David Crosby: Musician who helped shape the sound of the Sixties
The music of Crosby, Stills, Nash and Young provided so much of the soundtrack to the era of late Sixties and early Seventies, particularly in the group’s home country of America.
David Crosby, who has died aged 81, was the musician and songwriter best known for being a member of this folk-rock supergroup that was such a crucial part of the musical scene of the time. Crosby’s seminal lyrics and inimitable sparkling vocals were essential to the success of both CSNY, and his earlier band The Byrds.
Crosby had first come to fame with the folk-rock band Jet Set – which soon became The Byrds – in the mid-Sixties, forming a trio with Gene Clark and Jim McGuinn. Michael Clarke, the drummer, was added in mid-1964. Their first album, Mr Tambourine Man, was a compilation of their own songs and covers, featuring hit singles including the iconic title track, originally penned by Bob Dylan, that spent two weeks at number one in 1965.
Although Crosby did not play on that iconic track, McGuinn later ascribed its musical accomplishment to him, saying “We sang together well… I give the credit to Crosby. He was brilliant at devising these harmony parts that were not strict third, fourth, or fifth improvisational combination of the three. That’s what makes The Byrds’ harmonies.”
But Crosby’s career with the band was short-lived. As he later confessed to audiences of the music documentary Echo of the Canyon (2018), “Ladies and gentleman... They threw me out of The Byrds because I was an a-hole”, explaining further, “If you give kids millions of dollars they’ll screw up...”
He soon went on to form Crosby, Stills & Nash, together with friends Stephen Stills and Graham Nash. The band released their eponymous debut album in 1969 on Atlantic Records. The LP – and a live performance at the Woodstock festival – rapidly established the group as a new musical force, bringing them overnight fame and fortune. The single Woodstock, a cover of Joni Mitchell’s anthem to the festival, remains one of their most popular and best-known hits.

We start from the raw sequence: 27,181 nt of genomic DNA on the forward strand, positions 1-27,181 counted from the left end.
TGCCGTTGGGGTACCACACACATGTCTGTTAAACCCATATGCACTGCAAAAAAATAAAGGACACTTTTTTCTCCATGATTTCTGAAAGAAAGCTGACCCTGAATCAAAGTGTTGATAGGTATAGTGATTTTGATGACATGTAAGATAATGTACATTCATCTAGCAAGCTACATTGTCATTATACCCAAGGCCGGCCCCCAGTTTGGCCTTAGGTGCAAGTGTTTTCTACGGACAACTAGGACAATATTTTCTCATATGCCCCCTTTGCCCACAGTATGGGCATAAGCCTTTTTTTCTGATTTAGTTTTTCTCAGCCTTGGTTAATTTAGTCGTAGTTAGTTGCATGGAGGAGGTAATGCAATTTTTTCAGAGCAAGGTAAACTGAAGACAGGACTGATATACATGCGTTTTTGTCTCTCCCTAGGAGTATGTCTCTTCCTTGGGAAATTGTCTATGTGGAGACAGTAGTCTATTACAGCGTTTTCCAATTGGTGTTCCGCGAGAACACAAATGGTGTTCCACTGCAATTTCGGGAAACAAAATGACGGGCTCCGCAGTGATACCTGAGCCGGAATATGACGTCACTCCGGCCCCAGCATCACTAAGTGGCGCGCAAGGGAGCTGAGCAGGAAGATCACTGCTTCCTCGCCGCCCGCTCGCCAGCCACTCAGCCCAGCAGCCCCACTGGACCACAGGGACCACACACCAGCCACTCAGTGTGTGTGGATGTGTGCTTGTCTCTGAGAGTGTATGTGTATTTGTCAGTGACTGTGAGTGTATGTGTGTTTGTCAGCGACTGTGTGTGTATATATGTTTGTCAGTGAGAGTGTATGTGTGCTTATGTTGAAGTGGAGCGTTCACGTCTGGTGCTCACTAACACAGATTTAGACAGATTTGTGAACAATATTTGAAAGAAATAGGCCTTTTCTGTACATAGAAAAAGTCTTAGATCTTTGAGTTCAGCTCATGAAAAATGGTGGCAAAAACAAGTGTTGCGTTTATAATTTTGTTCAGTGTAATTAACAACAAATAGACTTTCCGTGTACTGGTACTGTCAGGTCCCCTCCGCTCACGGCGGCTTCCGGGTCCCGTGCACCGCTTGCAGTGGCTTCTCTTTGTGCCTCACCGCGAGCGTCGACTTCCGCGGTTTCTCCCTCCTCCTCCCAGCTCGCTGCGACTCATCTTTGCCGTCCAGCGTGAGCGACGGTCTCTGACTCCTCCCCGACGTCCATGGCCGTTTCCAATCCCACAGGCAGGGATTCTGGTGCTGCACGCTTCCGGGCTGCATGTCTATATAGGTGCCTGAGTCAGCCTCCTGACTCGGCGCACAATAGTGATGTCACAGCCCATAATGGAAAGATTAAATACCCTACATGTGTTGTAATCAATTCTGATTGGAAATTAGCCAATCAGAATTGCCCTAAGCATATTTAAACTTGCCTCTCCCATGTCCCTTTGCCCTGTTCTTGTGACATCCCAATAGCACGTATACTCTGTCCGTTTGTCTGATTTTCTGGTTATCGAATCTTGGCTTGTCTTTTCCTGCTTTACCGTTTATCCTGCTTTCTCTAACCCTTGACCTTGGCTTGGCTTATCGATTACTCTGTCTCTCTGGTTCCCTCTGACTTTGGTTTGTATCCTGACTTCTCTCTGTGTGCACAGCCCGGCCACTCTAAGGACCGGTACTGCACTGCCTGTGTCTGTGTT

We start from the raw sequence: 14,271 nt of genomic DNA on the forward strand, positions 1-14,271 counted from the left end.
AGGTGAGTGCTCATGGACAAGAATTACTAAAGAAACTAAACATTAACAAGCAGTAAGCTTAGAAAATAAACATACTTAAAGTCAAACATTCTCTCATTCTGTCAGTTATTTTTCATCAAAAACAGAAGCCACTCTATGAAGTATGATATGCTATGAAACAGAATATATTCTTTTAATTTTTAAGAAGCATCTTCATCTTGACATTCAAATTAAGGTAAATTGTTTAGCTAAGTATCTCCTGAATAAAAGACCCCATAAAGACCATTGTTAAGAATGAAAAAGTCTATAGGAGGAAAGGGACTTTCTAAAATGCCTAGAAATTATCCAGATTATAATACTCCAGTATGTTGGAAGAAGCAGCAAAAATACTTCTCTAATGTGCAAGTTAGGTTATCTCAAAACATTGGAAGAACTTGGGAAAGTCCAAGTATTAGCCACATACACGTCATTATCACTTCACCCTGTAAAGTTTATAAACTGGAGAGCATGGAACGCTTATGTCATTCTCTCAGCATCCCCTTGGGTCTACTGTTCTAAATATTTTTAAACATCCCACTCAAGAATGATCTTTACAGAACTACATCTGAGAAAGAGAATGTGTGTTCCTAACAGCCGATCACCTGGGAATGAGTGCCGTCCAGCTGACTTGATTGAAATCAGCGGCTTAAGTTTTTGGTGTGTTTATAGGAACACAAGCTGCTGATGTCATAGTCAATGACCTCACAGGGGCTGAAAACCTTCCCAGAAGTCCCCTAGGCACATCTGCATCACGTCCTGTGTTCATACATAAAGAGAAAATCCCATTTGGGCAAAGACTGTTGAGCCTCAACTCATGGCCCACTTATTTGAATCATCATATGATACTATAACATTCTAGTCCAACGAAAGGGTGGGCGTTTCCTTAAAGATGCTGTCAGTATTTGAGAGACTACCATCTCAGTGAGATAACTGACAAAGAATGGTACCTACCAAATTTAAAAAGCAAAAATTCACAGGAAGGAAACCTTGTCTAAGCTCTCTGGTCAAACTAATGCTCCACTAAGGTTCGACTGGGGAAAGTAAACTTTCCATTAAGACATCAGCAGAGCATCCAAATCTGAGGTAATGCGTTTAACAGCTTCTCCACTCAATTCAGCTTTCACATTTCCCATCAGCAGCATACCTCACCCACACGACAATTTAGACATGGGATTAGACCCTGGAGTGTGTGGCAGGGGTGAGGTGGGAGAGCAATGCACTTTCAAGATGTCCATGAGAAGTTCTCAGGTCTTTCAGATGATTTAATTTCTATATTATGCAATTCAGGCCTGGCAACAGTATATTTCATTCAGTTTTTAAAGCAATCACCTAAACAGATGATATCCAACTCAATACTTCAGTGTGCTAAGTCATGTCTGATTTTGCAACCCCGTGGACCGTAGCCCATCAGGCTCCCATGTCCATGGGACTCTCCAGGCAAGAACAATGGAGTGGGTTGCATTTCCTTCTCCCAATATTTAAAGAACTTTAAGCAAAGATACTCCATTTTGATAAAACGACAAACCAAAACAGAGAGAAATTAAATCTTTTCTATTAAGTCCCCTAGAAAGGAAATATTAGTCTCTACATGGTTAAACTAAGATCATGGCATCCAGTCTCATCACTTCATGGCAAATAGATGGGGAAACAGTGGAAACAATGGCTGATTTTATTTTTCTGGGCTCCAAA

A second studio album, Déjà Vu, released in March 1970 – with Neil Young – built on their renown and became their best-selling record, reaching No 1 in the US charts. Rereleased in 1977 and 2021, for its 50th anniversary, it has since sold more than 8 million copies worldwide.
Crosby had long struggled with drug addiction and its consequences, including several encounters with the police. In 1985, after spending time on the run, he turned himself in and went cold turkey. He recalled in a 2021 interview with The Guardian: “They locked me in a box and I got off drugs, and believe me, it changes you totally. You go from not wanting to live to being very proud of living because you’re no longer killing yourself and you’re taking care of your family again, being a decent guy and making music.”
CSNY last played as a foursome in 2013 but each member had continued their own solo careers and record releases. Crosby was inducted into the Rock and Roll Hall of Fame in 1991 for his music-making with The Byrds and with Crosby, Stills & Nash in 1997, together with Stephen Stills and Graham Nash.
David Crosby was born in Los Angeles in 1941, the son of the cinematographer Floyd Crosby and Aliph Van Cortlandt Whitehead, a salesperson at the department store Macy’s. He had studied drama at Santa Barbara City College for a brief period before moving back to Los Angeles to begin the musical career that would define his life.
Having lived with Hepatitis C for many years, he underwent a successful liver transplant in 1994. In 2021, during the global coronavirus pandemic, Crosby negotiated a deal with Iconic Artists to sell his music catalogue, saying at the time: “Given our current inability to work live, this deal is a blessing for me and my family and I do believe these are the best people to do it with.”
He had recently been planning a large concert with Christopher Stills, son of Stephen, when he succumbed to Covid-19.
Stills senior paid tribute, saying, “David and I butted heads a lot over time, but they were mostly glancing blows, yet still left us numbskulls. I was happy to be at peace with him. He was without question a giant of a musician, and his harmonic sensibilities were nothing short of genius. The glue that held us together as our vocals soared, like Icarus, towards the sun.”
He is survived by his wife, Jan Dance, whom he married in 1987, and four children.
David Van Cortlandt Crosby, musician, born 14 August 1941, died 18 January 2023